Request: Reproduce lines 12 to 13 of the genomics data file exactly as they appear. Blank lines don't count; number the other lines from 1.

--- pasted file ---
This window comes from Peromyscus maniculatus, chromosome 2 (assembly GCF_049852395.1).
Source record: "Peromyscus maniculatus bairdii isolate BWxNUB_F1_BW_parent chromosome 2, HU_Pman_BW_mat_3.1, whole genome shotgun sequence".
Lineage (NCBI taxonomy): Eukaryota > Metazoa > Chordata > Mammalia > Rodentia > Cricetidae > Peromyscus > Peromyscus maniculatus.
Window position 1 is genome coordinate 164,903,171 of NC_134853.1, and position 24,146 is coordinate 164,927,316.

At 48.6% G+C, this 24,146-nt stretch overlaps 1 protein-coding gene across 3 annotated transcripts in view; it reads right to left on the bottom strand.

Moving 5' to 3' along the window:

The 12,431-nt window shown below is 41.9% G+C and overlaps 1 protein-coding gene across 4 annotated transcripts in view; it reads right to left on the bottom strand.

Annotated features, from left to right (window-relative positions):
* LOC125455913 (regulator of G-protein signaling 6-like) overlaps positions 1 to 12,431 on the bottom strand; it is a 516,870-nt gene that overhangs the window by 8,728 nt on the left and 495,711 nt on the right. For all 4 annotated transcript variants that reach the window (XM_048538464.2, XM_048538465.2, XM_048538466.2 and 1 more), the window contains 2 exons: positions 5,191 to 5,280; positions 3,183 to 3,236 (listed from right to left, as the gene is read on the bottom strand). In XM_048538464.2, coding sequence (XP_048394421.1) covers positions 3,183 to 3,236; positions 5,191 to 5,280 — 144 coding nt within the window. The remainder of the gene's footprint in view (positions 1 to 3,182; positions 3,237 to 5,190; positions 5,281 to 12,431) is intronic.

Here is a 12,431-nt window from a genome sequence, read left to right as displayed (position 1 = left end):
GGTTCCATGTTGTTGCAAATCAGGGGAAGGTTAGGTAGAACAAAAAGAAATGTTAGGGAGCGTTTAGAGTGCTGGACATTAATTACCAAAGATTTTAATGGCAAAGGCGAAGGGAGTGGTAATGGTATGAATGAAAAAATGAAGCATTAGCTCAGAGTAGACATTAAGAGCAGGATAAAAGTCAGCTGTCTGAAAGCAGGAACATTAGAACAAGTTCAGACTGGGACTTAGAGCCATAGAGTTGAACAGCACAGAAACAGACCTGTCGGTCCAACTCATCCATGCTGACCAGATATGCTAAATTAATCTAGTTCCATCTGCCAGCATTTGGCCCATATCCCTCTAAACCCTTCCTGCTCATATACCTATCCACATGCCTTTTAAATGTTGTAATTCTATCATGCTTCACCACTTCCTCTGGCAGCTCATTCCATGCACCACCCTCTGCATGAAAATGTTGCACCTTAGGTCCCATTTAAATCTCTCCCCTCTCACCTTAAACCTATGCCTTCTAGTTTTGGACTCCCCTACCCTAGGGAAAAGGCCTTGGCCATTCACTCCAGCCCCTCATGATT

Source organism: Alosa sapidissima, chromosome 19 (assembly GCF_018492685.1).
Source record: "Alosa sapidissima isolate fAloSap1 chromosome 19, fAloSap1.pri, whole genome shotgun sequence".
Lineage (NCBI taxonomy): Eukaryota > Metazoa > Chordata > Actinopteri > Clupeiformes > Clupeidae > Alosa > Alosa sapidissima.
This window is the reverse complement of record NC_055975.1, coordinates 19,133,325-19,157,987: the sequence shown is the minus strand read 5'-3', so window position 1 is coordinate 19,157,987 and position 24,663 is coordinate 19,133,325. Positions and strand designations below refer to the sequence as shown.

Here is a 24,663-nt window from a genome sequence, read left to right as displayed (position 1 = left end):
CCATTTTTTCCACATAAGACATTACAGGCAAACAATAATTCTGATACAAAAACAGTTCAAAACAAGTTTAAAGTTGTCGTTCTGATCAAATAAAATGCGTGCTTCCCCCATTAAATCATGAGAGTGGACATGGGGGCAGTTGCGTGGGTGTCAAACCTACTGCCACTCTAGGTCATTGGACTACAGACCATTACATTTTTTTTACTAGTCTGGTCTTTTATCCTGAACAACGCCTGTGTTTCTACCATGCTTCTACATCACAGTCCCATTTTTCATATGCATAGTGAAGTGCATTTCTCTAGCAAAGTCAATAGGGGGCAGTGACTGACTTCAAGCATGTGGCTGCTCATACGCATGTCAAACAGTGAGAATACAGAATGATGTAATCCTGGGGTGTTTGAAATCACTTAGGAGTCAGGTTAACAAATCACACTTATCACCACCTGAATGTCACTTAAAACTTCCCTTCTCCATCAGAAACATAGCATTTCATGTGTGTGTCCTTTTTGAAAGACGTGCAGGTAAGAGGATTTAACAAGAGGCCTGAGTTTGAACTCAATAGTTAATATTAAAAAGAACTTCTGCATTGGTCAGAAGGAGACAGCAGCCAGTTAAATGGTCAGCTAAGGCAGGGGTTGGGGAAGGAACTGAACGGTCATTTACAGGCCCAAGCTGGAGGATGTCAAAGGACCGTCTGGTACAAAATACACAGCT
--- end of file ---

Source organism: Alosa sapidissima, chromosome 19 (assembly GCF_018492685.1).
Source record: "Alosa sapidissima isolate fAloSap1 chromosome 19, fAloSap1.pri, whole genome shotgun sequence".